October 2016 - Changing of the Guard

TheMReport — News and strategies for the evolving mortgage marketplace.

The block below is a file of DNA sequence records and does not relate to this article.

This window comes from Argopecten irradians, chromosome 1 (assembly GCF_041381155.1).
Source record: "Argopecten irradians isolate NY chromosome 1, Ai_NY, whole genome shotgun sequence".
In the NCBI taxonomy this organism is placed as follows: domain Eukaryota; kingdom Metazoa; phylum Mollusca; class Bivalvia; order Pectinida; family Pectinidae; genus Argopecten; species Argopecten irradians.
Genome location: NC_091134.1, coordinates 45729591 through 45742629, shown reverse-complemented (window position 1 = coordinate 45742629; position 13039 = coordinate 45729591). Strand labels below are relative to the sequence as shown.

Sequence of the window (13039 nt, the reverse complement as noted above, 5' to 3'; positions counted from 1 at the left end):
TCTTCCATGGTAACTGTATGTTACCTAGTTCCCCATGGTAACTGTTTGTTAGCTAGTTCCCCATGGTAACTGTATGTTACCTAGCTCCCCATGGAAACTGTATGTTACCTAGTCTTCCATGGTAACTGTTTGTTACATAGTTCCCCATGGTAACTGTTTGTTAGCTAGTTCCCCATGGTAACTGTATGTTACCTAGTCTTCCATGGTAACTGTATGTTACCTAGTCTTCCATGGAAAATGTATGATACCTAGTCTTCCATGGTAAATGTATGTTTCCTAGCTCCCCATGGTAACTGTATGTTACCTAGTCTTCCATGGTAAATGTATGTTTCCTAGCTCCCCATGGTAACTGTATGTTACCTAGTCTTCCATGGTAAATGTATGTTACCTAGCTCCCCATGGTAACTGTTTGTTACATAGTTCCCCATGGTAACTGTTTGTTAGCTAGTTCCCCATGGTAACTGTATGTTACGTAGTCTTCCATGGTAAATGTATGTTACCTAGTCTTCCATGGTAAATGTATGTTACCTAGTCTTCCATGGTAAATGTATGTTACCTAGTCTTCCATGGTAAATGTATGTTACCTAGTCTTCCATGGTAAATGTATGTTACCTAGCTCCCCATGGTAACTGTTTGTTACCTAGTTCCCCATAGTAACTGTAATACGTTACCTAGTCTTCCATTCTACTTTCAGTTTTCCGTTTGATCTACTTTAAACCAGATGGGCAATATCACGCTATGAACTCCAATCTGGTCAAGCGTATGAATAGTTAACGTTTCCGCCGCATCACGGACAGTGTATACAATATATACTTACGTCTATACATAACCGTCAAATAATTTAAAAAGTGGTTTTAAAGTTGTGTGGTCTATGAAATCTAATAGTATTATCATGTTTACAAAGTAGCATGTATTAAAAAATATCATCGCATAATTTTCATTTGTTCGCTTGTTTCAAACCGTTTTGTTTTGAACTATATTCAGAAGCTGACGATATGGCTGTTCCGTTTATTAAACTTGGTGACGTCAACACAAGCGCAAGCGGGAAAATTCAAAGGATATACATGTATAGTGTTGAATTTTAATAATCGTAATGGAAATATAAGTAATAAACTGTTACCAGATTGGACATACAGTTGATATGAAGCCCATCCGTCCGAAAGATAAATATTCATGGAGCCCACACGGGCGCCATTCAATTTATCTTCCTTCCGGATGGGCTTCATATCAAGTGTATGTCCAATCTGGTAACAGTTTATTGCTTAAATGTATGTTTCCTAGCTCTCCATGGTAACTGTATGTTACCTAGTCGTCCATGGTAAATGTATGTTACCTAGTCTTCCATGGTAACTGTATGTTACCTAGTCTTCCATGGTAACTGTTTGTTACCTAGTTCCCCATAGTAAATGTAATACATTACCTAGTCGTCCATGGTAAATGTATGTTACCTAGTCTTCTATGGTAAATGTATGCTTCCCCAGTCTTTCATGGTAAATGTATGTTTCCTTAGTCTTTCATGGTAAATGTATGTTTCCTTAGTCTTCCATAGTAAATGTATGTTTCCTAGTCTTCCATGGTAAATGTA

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40 | TH E M R EP O RT O R I G I NAT I O N S E R V I C I N G A NA LY T I C S S E C O N DA R Y M A R K E T ORIGINATION THE LATEST Mortgage Complaints Slipping on CFPB's Complaint List Once leading the pack, mortgages now falls behind debt collection and credit reporting on the CFPB's list of most complained-about financial products. A s the Consumer Financial Protec- tion Bureau (CFPB) approaches 1 million complaints handled in its five- year history, mortgages have taken a back seat behind debt collection as the most com - plained-about financial product, according to the Bureau's latest monthly complaint snapshot released at the end of August. As of August 1, 2016, the CFPB has handled approxi - mately 954,000 complaints on various financial products. For the longest time, mortgages were the most com - plained-about product, but they were re- cently surpassed by debt collec- tion complaints. The CFPB began accept- ing complaints about mortgages on December 1, 2011, and has since handled nearly a quarter of a million (239,703) complaints. The Bureau began accepting complaints about debt collection a year and a half later, on July 10, 2013, but has accepted more complaints in that category (254,773) than mortgages or any other category in just three years. Mortgages were the third-most complained about financial prod - uct in July 2016, according to the report. First was debt collection (6,546) and second was credit re- porting (5,382). In July, the Bureau took in 3,910 complaints about mortgages. These three categories combined for about two-thirds of the complaints the Bureau received in July. The monthly complaint snap - shot highlighted bank account or service complaints, on which the Bureau has received approxi- mately 94,200 complaints in the last five years. "Complaints about the use of consumer and credit reporting data for account screening are increas - ingly common," the report stated. "Consumers frequently mention learning of a furnisher's past nega- tive reporting to both specialty checking account reporting and national credit reporting compa- nies when they attempt to open a new bank account. Consumers also express concern over the dif- ficulty that they have addressing potential errors on their reports." The three main credit reporting agencies, Equifax, Experian, and TransUnion, were the top three complained-about companies in July, with complaint totals of 1,430; 1,247; and 1,077, respectively. The company that has received the most complaints over five years is Bank of America with 57,199. Non-Conventional Financing Becoming Slightly More Popular Non-conventional financing increases half a percentage point in 2015. N on-conventional forms of financing have been gaining traction in the single- family housing market, account - ing for more than a third of the market in 2015, according to the most recent Census Bureau Survey of Construction. In all, 34.5 percent of new single- family homes were purchased with non-conventional financing in 2015, up by half a percentage point from 2015 (34 percent), according to the National Association of Home Builders (NAHB). Non-conventional financ - ing—which includes cash pur- chases, loans insured by the Federal Housing Administration (FHA), loans insured by the Department of Veterans Affairs (VA), the Rural Housing Service, Habitat for Humanity, loans from individuals, state or local government mortgage- backed bonds—were most popular in the West South Central region of the U.S. (Texas, Oklahoma, Arkansas, Louisiana) and in the South Atlantic region (Florida, Georgia, the Carolinas, Virginia, West Virginia, Delaware), where they accounted for 40 percent of single-family home purchases in 2015. New England was right behind with 39 percent. The East South Central region (Mississippi, Alabama, Tennessee, and Kentucky) was the least depen - dent region on non-conventional fi- nancing in the single-family housing market in 2015, with only 16 percent of the market—less than half the national average for the year. According to the NAHB, while the West South Central and New England regions posted similar high shares of single-family homes purchased with non-conventional financing in 2015, the breakdowns in the types of non-conventional fi - nancing they used were different. In the South Atlantic and West South Central, VA and FHA-backed loans accounted for 26 percent and 21 percent of the market, respectively; while in New England, only 3 per - cent of the market was comprised of FHA-insured loans. The most popular form of non-conventional financing in New England in 2015 was cash, with more than a third of homes started in 2015. Overall in 2015, the share of FHA-insured mortgages for homes started increased from 2014, ac - cording to NAHB. The Pacific and South Atlantic divisions have the highest share of FHA-insured mortgages for new single-family homes in 2015 with 19 percent and 18 percent, respectively. "This was largely due to a reduc - tion in FHA mortgage insurance premiums implemented at the start of 2015," wrote Natalia Siniavskaia, Ph.D., NAHB AVP for Housing Policy Research. "As a result, FHA-backed loans regained their status as the most prevalent form of non-conventional financing of new home purchases—the status they temporarily lost to cash pur - chases a year earlier following the implemented decline in the 2014 FHA loan limits." The share of new single-family homes financed through VA-backed loans remained relatively stable from 2014 to 2015 at 6 percent, while the cash share declined from 13 percent in 2014 down to 10 percent in 2015. The 13 percent share in 2013 marked the first time since 2007 that cash purchases were the most popular form of non-conventional financ - ing for new single-family home purchases. "Complaints about the use of consumer and credit reporting data for account screening are increasingly common."